Hands Off is Hands Dirty

Hands Off is Hands Dirty

gettinghandsdirtyYou’d never guess which respectful country in the developed world contributes to ISIS’ ability to fund itself through oil revenues.

It’s been an interesting week in the War on Terror and of all the bad news playing out another Groundhog Day movie history came one new glimmer of hope: the global conversation turned a bit towards financially starving the adversary rather than bombing it to smithereens.

From 2011 to 2013 African oil producing countries earned $250 billion from their oil sales, a staggering 56% of their entire national revenues, 2.3 billion barrels of oil.

But nobody is quite sure where all that oil went, or who exactly got paid for it.

That total lack of transparency in the global oil market is exactly why ISIS can sell oil, and probably salt and peanuts, to fund its nefarious world.

“The sale of crude oil by governments and their national oil companies is one of the least scrutinized aspects of oil sector governance,” wrote AfricaFocus in a special report published several weeks ago.

The report documented as far as it could 1500 major oil transactions from African countries in the 2-year period starting in 2011.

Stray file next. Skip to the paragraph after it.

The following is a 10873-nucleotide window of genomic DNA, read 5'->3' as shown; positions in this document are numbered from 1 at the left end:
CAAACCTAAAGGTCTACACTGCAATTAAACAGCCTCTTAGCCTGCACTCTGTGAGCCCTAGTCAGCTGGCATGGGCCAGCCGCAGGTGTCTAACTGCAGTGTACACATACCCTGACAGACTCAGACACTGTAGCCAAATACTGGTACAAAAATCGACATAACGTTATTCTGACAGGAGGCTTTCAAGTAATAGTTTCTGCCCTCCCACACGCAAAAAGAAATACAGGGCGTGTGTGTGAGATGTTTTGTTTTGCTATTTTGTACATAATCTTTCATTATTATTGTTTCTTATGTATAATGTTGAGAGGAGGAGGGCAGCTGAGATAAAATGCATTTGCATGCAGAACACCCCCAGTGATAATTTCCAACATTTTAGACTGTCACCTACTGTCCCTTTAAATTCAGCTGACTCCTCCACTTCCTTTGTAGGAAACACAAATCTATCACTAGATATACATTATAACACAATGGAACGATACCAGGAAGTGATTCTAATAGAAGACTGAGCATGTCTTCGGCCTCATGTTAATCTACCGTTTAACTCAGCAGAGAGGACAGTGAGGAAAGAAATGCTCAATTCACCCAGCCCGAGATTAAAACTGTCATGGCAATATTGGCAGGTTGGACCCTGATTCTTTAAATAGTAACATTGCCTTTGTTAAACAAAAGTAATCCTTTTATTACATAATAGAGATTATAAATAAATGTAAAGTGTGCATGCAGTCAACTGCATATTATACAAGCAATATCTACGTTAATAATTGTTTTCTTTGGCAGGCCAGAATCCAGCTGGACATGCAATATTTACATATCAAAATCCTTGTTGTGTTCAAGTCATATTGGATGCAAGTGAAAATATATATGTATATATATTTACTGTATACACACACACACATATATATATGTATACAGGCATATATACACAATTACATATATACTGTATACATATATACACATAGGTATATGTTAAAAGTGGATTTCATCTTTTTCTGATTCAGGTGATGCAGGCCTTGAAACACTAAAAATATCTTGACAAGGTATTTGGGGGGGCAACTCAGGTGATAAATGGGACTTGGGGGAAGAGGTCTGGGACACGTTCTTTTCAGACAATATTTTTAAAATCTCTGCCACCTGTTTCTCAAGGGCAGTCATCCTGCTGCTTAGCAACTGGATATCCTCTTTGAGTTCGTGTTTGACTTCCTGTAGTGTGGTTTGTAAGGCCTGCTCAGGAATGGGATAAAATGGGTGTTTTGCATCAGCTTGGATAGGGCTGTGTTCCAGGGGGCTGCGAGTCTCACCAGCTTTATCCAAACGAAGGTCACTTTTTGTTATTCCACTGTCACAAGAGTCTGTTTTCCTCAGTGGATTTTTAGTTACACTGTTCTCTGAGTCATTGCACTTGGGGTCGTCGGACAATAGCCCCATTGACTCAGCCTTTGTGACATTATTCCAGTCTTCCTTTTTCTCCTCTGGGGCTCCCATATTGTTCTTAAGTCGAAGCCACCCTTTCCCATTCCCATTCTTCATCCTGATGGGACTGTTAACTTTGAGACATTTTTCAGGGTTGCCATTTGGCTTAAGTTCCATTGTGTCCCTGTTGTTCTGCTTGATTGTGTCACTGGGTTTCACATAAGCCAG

The initial findings that record keeping was intentionally poor in order to blur bribes, and that the worst part of record keeping was that the destination of the oil sales was rarely known were not surprising given the level of corruption in the developing world.

What was surprising is what country facilitated this lack of transparency more than any other.


“Of the 1,500 individual sales we identified, Switzerland-based companies purchased a quarter of the volumes sold by African NOCs, buying over 500 million barrels worth around $55 billion.”

These are not well known companies: Arcadia, Glencore, Trafigura and Vitol are among the most often mentioned. Reuters called these company’s transactions “shadowy.”

They are not companies with super tankers or refineries or thousands of employees. The largest, Arcadia, doesn’t even have a website. They are usually single billionaires trading in commodities and using Switzerland’s lack of regulation and transparency laws to buy with bribes and sell in darkness.

We often think of Switzerland as a placid meadow where everyone respects everyone else and minds their own business and so doesn’t need much governance.


In this case the shy Swiss are extraordinarily evil. And I’m not saying the individual billionaires running the unseen commodity trades are the evil ones. They’re just the players.

The evil is in the system, a system that says, ‘Hey, do what you want! Just don’t break any laws!’ particularly when there are no laws to break.

The funding of ISIS is wrong, but so is the fact that a handful of Swiss fund a huge percentage of Africa without any strings attached. This foments corruption, and in fact, it actually invites corruption.

It’s says I don’t care how you got your money to pay, just pay.

And Ronald Reagan should have applied his trickling down theories here, because trickling down is the corruption, deceit, and ultimately the heinous and cold-handed transactions that fund wars while causing starvation.

It may look like a placid meadow in the Alps. But it’s where The Joker hangs out.